'As far as we know' In the discussion about fraud and swindlers one particular phrase is heard remarkably often. “As far as we know”. Because even though several big shots in the scientific community claim that fraud is an incident, nobody knows this with any certainty. “Several studies have been conducted into fraud in the past. A meta-analysis of eighteen studies shows that two percent of the respondents admit to having tampered with data at one time or another. The most reliable study is the one conducted by the Gallup Organization. In 2008, they didn’t question American scientists on their own behavior, but they asked them whether they had encountered any fraudulent colleagues in their daily routines over the last three years. Their report concludes that 1.5 percent of all scientific research is fraudulent. This means that many cases have not been revealed yet. Usually, these aren’t cases with a magnitude such as the Stapel case but cases in which a fraudulent article was published once or twice.”

Swindlers unveiled Stroebe expects more swindlers to be unveiled over the co­­m­ing years. “First of all, peer reviewers have to realize that fraud is an option. Be alert, certainly when somebody works alone. On top of that, it’s important for datasets to be made public as this will make it less likely that a scientist will resort to fraud. Stapel, for example, gathered his own data without involving any colleagues or research trainees in the process, which is strange.” In addition, statistical methods will play an important role in unveiling fraud. For example, the American Uri Simonsohn discovered discrepancies in Dirk Smeesters’ work by using his mathematical method. Such mathematical methods are currently being developed and we’ll be seeing more of them. Stroebe: "But you do have to be careful. The Levelt commission is now saying that the outcomes of many of Stapel’s studies are statistically unlikely. I am concerned about the false positives of their research. We don’t know how well these methods distinguish fraudulent studies from non-fraudulent studies. If something is statistically unlikely, this doesn’t neces­sarily mean that the study is incorrect. Science occasionally bumps into such surprises, rare things do occur. I’d like to see a study whereby these methods are let loose on hundreds of studies that aren’t fraudulent (for as far as we know this with any certainty) and on hundreds of fraudulent studies. Only then can we determine how well these methods succeed at distinguishing fraudulent studies from non-fraudulent studies.”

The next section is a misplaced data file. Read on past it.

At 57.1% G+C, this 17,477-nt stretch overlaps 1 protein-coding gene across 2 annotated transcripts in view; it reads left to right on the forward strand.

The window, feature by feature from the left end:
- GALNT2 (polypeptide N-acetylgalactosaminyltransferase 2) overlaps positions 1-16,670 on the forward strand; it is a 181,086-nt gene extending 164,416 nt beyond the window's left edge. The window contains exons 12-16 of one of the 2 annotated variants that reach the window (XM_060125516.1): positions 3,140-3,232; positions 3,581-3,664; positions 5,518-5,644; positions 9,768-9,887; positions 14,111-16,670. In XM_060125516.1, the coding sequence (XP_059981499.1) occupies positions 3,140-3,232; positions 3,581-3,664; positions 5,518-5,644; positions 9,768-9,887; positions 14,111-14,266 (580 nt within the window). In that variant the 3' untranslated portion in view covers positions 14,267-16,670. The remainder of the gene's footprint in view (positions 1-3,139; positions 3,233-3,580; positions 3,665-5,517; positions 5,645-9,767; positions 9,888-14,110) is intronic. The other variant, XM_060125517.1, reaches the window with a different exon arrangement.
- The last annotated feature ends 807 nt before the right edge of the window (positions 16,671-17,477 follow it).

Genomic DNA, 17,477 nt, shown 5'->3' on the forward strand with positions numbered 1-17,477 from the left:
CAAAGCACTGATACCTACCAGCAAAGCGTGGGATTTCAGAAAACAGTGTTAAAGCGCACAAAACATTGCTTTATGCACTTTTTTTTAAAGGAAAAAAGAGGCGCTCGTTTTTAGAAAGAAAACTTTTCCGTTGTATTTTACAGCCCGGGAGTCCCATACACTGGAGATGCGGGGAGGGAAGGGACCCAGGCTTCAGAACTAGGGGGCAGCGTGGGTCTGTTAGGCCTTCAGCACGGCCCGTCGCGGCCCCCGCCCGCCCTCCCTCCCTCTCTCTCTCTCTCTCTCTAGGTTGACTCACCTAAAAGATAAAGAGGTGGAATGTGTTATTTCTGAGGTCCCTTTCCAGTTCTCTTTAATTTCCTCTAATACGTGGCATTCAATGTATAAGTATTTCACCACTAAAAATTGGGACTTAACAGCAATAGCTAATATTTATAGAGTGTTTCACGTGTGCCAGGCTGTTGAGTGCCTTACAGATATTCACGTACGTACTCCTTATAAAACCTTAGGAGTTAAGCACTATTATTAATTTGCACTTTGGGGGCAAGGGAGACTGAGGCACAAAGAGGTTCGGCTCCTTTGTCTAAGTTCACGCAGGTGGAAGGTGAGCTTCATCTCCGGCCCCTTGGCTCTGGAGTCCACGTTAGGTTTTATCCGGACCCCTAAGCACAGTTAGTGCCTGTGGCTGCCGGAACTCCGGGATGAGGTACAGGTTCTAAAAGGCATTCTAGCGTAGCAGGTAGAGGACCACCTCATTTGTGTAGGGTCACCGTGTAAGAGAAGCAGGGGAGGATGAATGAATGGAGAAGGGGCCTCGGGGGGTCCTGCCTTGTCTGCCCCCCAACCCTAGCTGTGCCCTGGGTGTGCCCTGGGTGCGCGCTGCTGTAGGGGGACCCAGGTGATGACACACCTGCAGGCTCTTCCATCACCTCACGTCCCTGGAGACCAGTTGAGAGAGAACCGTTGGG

Headline news The two latest cases of fraud that made Dutch headline news, involved social psychologists. This has left the impression (fed by the Dutch media) that it is easier to commit fraud or that fraud is more common in the field of Psychology than it is in other scientific fields. However, according to Stroebe this isn’t the case, on the contrary. Percentage-wise more biomedical scientists go wrong. “In the meta-analysis performed by the Italian scientist Danielle Fanelli in 2009, it was revealed that clinical, medical and phar-

maceutical researchers deceive matters more often than any other scientists. What makes someone turn to fraud? Money can play a role. Stapel, however, was led by his desire for fame and status.” Stapel and Stroebe aren’t strangers. They were on the same research commission of an institute where they assessed research projects and monitored the progress of trainee research pro­ jects. ”I never suspected Stapel of committing fraud. Then again, we never performed any research together. Nevertheless, I was shocked. You often hear people say that they can remember where they were at the time when they heard that Kennedy was shot. Well, I can remember exactly where I was when I heard that Diederik had committed fraud. I was informed by an e-mail from a colleague. Incredible.”

For a detailed overview of fraudulent scientists (in Dutch) visit our website: http://universonline.nl/2012/06/27/fraudeurs-op-een-rijtje/

Univers 13 september 2012

Science: no self-cleaning capacity  

Univers Magazine, 13 september 2012. www.universonline.nl Uitgeverij: Tilburg University. Auteur: Malini Witlox

Science: no self-cleaning capacity  

Univers Magazine, 13 september 2012. www.universonline.nl Uitgeverij: Tilburg University. Auteur: Malini Witlox